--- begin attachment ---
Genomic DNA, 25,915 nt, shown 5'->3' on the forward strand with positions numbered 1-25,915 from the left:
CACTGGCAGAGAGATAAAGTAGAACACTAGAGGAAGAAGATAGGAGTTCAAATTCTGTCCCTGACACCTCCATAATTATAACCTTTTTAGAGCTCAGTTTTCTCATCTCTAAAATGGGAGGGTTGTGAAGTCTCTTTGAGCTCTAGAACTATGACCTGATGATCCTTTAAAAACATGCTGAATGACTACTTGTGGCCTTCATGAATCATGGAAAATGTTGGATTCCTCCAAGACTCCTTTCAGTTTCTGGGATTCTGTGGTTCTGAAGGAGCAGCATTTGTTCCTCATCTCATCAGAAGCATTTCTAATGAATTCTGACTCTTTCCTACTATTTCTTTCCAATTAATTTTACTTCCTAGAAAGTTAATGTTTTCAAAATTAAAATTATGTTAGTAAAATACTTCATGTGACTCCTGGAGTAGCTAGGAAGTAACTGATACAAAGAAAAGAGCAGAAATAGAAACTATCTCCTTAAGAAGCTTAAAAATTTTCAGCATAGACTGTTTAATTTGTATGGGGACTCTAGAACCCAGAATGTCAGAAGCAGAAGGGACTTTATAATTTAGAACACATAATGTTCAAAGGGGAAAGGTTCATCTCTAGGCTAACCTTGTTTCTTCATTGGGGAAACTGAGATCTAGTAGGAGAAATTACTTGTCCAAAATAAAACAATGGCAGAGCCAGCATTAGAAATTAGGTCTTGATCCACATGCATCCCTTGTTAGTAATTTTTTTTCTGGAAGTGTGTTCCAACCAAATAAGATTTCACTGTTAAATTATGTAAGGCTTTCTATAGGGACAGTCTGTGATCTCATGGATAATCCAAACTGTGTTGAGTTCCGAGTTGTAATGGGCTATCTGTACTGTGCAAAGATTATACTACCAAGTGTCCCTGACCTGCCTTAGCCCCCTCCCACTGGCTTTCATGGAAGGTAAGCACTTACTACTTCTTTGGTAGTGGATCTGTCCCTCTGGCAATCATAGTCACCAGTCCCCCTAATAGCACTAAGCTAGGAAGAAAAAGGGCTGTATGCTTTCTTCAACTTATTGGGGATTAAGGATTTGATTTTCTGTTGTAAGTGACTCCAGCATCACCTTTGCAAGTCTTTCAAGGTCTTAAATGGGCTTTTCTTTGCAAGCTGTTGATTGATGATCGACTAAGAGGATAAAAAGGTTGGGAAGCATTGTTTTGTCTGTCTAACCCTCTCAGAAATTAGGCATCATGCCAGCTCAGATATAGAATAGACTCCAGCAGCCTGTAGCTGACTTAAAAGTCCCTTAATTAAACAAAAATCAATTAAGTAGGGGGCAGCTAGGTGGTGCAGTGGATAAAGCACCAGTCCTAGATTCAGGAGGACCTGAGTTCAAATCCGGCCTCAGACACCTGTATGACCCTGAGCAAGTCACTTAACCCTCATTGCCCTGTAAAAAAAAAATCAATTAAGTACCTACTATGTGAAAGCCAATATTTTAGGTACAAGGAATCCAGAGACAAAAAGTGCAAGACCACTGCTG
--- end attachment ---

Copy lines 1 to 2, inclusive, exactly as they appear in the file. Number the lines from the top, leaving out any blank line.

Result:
Genomic DNA, 25,915 nt, shown 5'->3' on the forward strand with positions numbered 1-25,915 from the left:
CACTGGCAGAGAGATAAAGTAGAACACTAGAGGAAGAAGATAGGAGTTCAAATTCTGTCCCTGACACCTCCATAATTATAACCTTTTTAGAGCTCAGTTTTCTCATCTCTAAAATGGGAGGGTTGTGAAGTCTCTTTGAGCTCTAGAACTATGACCTGATGATCCTTTAAAAACATGCTGAATGACTACTTGTGGCCTTCATGAATCATGGAAAATGTTGGATTCCTCCAAGACTCCTTTCAGTTTCTGGGATTCTGTGGTTCTGAAGGAGCAGCATTTGTTCCTCATCTCATCAGAAGCATTTCTAATGAATTCTGACTCTTTCCTACTATTTCTTTCCAATTAATTTTACTTCCTAGAAAGTTAATGTTTTCAAAATTAAAATTATGTTAGTAAAATACTTCATGTGACTCCTGGAGTAGCTAGGAAGTAACTGATACAAAGAAAAGAGCAGAAATAGAAACTATCTCCTTAAGAAGCTTAAAAATTTTCAGCATAGACTGTTTAATTTGTATGGGGACTCTAGAACCCAGAATGTCAGAAGCAGAAGGGACTTTATAATTTAGAACACATAATGTTCAAAGGGGAAAGGTTCATCTCTAGGCTAACCTTGTTTCTTCATTGGGGAAACTGAGATCTAGTAGGAGAAATTACTTGTCCAAAATAAAACAATGGCAGAGCCAGCATTAGAAATTAGGTCTTGATCCACATGCATCCCTTGTTAGTAATTTTTTTTCTGGAAGTGTGTTCCAACCAAATAAGATTTCACTGTTAAATTATGTAAGGCTTTCTATAGGGACAGTCTGTGATCTCATGGATAATCCAAACTGTGTTGAGTTCCGAGTTGTAATGGGCTATCTGTACTGTGCAAAGATTATACTACCAAGTGTCCCTGACCTGCCTTAGCCCCCTCCCACTGGCTTTCATGGAAGGTAAGCACTTACTACTTCTTTGGTAGTGGATCTGTCCCTCTGGCAATCATAGTCACCAGTCCCCCTAATAGCACTAAGCTAGGAAGAAAAAGGGCTGTATGCTTTCTTCAACTTATTGGGGATTAAGGATTTGATTTTCTGTTGTAAGTGACTCCAGCATCACCTTTGCAAGTCTTTCAAGGTCTTAAATGGGCTTTTCTTTGCAAGCTGTTGATTGATGATCGACTAAGAGGATAAAAAGGTTGGGAAGCATTGTTTTGTCTGTCTAACCCTCTCAGAAATTAGGCATCATGCCAGCTCAGATATAGAATAGACTCCAGCAGCCTGTAGCTGACTTAAAAGTCCCTTAATTAAACAAAAATCAATTAAGTAGGGGGCAGCTAGGTGGTGCAGTGGATAAAGCACCAGTCCTAGATTCAGGAGGACCTGAGTTCAAATCCGGCCTCAGACACCTGTATGACCCTGAGCAAGTCACTTAACCCTCATTGCCCTGTAAAAAAAAAATCAATTAAGTACCTACTATGTGAAAGCCAATATTTTAGGTACAAGGAATCCAGAGACAAAAAGTGCAAGACCACTGCTG